Milton Manufacturing Company appeared in the Milton directories of 1867-68 and 1869-70. E.R. Mudge & Co. was its owner, and George H. Jones was its agent.

Mudge, Sawyer & Co.’s Boston facility was seriously damaged by an attic fire in April 1869. This circumstance might be compared with that suffered by Lewis W. Nute, and a large part of downtown Boston, in the Great Boston Fire of 1872. There too goods stored in the attics fed the fire.

DESTRUCTIVE FIRES. In this city, store No. 57 Summer Street, occupied by Mudge, Sawyer & Co., was damaged by fire in the attic some $4000 or $5000, and the goods to a larger amount (New England Farmer (Boston, MA), April 24, 1869).

George H. Jones, a farmer, aged forty-four years (b. NH), headed a Milton household at the time of the Ninth (1870) Federal Census. His household included Lucy J. Jones, keeping house, aged forty-three years (b. NH), Addie V. Jones, aged twenty-two years (b. NH), Charles A. Jones, a farm laborer, aged eighteen years (b. NH), Ira W. Jones, a farm laborer, aged sixteen years (b. NH), and Nettie J. Jones, at school, aged seven years (b. NH). George H. Jones had real estate valued at $2,000 and personal estate valued at $455. (His son, Ira W. Jones, would become Milton’s famous hydraulic engineer).

Waumbeck Company – 1870-1898

Waumbeck is said to be an Abenaki word meaning “White Rock.” It is commonly used in New England where such geographic features appear.

[Mudge, Sawyer & Co.], after occupying it for about six years, disposed of it to the Waumbeck Company, a stock corporation, of which John D. Sturtevant of Boston was the managing agent. Geo. W. Olney was the first superintendent under the Waumbeck Company, and was succeeded by Benj. J. Adams. During the management of John A. Buguey, a different concern assumed control of the mill, the Waumbeck Woolen Co. The mill was burned in 1898 (Mitchell-Cony, 1908).

Waumbeck Company manager John D. Sturtevant was born in Center Harbor, NH, July 14, 1816, son of Perez and Dorothy (Kimball) Sturtevant. He married Dorcas A. “Adaline” Bradley. They had children Franny, who married Amasa Clarke, and Ellen, who married Edward Steese.

John D. Sturtevant, a woolen manufacturer, aged fifty-three years (b. NH), headed a Brookline, MA, household at the time of the Ninth (1870) Federal Census. His household included Adeline Sturtevant, keeps house, aged fifty-one years (b. MA), Franny Sturtevant, at home, aged twenty-five years (b. MA), Edward Steese, a wool merchant, aged twenty-six years (b. OH), Ellen Steese, at home, aged twenty-three years (b. NH), Edwin S. Steese, at home, aged one year (b. OH), Mary Moran, a domestic servant, aged thirty-five years (b. Ireland), Michael Moran, a laborer, aged thirty-two years (b. Ireland), Patrick Welch, a coachman, aged twenty-four years (b. Ireland), Mary McSweeney, a domestic servant, aged twenty years (b. Ireland), and Lydia Archer, a nurse, aged thirty-three years (b. OH). John D. Sturtevant had real estate valued at $20,000 and personal estate valued at $200,000.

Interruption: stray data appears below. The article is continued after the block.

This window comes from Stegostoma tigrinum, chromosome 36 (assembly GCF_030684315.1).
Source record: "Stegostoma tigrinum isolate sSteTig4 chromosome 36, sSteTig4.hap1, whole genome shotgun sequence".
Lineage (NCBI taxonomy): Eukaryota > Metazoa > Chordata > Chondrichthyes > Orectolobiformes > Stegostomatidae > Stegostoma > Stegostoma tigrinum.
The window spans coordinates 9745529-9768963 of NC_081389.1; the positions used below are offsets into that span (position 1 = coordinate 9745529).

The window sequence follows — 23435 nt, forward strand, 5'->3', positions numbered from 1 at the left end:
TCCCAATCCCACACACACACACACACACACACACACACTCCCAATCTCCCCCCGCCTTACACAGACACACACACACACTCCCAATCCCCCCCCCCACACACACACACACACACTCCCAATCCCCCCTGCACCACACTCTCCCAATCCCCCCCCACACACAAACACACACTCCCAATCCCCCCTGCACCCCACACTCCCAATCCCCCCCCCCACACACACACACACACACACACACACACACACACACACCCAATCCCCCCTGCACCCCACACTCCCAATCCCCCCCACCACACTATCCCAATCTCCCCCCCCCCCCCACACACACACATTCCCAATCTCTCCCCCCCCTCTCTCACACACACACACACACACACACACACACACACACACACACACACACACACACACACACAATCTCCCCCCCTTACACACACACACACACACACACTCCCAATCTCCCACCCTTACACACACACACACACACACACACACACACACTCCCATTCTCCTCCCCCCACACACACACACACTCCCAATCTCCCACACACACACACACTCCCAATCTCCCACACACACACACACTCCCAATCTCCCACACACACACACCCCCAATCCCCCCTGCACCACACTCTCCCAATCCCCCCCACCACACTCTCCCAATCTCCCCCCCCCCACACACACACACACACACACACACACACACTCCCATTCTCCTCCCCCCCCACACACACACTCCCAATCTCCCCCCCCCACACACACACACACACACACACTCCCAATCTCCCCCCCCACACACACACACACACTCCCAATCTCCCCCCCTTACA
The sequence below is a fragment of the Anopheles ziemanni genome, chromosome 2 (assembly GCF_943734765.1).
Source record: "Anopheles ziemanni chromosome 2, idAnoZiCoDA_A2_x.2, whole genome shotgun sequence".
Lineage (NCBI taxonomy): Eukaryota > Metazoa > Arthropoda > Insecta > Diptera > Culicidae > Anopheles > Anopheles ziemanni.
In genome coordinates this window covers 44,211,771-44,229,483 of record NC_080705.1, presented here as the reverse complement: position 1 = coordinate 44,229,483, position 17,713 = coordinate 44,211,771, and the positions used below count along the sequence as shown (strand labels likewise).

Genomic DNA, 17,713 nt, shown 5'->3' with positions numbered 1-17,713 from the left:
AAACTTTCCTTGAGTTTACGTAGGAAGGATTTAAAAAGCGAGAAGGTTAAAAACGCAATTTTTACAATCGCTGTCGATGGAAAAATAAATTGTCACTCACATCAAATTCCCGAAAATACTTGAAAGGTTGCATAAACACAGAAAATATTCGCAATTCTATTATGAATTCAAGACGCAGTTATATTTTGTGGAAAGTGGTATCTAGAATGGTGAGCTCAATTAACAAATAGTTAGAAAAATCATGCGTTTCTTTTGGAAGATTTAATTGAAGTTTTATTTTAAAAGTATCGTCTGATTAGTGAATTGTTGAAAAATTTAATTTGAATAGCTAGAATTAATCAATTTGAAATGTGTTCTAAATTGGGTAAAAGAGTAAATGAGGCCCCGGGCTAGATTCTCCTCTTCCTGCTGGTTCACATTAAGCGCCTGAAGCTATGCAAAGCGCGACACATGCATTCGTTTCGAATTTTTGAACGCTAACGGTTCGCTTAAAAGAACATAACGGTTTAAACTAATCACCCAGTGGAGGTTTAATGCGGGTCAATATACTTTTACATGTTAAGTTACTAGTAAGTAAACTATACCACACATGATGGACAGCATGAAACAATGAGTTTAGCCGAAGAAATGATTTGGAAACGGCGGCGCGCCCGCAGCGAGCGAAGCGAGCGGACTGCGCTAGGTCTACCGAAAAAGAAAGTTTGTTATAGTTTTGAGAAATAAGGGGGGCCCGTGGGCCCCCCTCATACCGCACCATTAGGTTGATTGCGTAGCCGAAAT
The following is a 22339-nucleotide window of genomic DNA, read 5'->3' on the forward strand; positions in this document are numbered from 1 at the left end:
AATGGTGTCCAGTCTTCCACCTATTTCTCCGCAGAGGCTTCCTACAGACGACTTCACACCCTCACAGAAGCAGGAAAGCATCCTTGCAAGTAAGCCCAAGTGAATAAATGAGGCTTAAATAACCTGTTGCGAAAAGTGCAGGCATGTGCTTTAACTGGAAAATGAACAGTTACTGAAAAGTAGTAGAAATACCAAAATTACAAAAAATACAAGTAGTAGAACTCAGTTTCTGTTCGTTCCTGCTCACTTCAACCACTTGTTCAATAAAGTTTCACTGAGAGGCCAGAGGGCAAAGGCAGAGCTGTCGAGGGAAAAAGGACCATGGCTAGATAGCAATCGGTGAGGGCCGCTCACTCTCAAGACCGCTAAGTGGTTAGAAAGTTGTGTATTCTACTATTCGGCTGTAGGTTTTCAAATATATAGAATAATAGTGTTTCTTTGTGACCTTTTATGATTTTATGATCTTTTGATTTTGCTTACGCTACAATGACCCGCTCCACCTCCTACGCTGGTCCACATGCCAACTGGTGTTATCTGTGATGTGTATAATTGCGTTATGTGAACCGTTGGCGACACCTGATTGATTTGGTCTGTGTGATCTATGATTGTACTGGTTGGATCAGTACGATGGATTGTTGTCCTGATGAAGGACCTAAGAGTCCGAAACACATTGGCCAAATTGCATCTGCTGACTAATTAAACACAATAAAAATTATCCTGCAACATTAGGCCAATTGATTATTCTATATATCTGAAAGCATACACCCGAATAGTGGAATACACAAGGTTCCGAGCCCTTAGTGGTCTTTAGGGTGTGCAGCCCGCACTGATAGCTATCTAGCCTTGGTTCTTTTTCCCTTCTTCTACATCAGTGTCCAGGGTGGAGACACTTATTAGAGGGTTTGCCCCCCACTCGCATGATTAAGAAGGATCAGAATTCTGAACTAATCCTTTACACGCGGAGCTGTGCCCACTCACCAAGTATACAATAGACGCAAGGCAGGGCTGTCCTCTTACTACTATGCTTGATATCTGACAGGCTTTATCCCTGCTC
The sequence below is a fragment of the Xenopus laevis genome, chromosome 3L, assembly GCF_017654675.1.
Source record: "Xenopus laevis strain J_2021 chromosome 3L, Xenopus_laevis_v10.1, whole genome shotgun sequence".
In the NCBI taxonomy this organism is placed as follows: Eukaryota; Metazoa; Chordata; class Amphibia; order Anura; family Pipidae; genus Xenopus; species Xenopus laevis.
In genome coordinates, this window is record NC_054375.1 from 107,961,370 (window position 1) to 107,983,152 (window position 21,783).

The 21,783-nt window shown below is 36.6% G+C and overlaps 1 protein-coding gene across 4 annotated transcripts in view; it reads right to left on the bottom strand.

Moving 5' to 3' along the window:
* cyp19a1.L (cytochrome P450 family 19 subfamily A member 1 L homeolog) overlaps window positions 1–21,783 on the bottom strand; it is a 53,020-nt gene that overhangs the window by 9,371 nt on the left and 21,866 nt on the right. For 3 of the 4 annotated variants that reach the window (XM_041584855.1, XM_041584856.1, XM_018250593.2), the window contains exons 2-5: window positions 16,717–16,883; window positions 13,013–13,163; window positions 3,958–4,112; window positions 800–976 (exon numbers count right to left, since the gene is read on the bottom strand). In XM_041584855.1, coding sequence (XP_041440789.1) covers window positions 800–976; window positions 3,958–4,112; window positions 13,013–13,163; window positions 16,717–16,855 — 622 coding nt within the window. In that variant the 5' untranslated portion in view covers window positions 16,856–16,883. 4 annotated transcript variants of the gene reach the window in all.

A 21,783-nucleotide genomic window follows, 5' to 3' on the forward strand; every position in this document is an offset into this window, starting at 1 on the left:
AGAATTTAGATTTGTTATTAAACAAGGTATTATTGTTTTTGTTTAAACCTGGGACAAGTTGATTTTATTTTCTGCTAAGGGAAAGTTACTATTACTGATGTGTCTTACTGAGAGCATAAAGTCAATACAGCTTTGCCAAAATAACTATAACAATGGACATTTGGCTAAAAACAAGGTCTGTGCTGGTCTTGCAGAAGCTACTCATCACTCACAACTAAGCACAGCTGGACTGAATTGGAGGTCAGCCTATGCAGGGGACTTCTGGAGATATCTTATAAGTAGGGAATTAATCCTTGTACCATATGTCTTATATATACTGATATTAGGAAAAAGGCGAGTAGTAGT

In 1888, J.D. Sturtevant paid $2,955 in property taxes in Brookline, MA, at a rate of $10.50 per $1,000, i.e., he had property valued at $281,429. He was one of only 20,000 New Englanders that paid $100 or more (Luce, 1888).

John D. Sturtevant died in Brookline, MA, July 5, 1889. Dorcas A. “Adeline” (Bradley) Sturtevant died December 20, 1892.

OBITUARY. JOHN D. STURTEVANT. Boston, July 5 (Special). – John D. Sturtevant, a well known woollen manufacturer, died at his home in Brookline to-day. He was born at Centre Harbor, N.H., on July 4, 1814 [SIC]. For forty years he was engaged in the manufacture of woollens. He owned mills at Rochester and Milton, N.H., and Winthrop, Me., and was interested in a mill at Norwich, Conn. (New York Tribune, July 6, 1889).

Superintendent George Wilson Olney was born in Louisville, KY, August 27, 1840, son of Wilson and Eliza (Butler) Olney.

He married in Oxford, MA, November 17, 1862, Waity M. Harwood. She was born in Oxford, MA, April 24, 1839, daughter of Elihu and Hannah (Beals) Harwood.

George W. Olney, agent for woolen mill, aged twenty-nine years (b. KY), headed a Milton household at the time of the Ninth (1870) Federal Census. His household included Waity M. Olney, keeping house, aged thirty-one years (b. MA), Thomas W. Olney, at school, aged six years (b. MA), Robert S. Olney, aged one year (b. NH), Frederick A. Olney, clerk in woolen mill, aged twenty-two years (b. MA), and Ellen Conley, a domestic servant, aged fifteen years (b. NH). George W. Olney had personal estate valued at $700. The census enumerator recorded his household between those of Patrick English, weaving room superintendent, aged forty-nine years (b. Ireland), and John U. Simes, a retail grocer, aged thirty-four years (b. NH).

Waumbeck Company - BP750622
Sole Agents for Waumbeck Company Mill (Boston Post, June 22, 1875)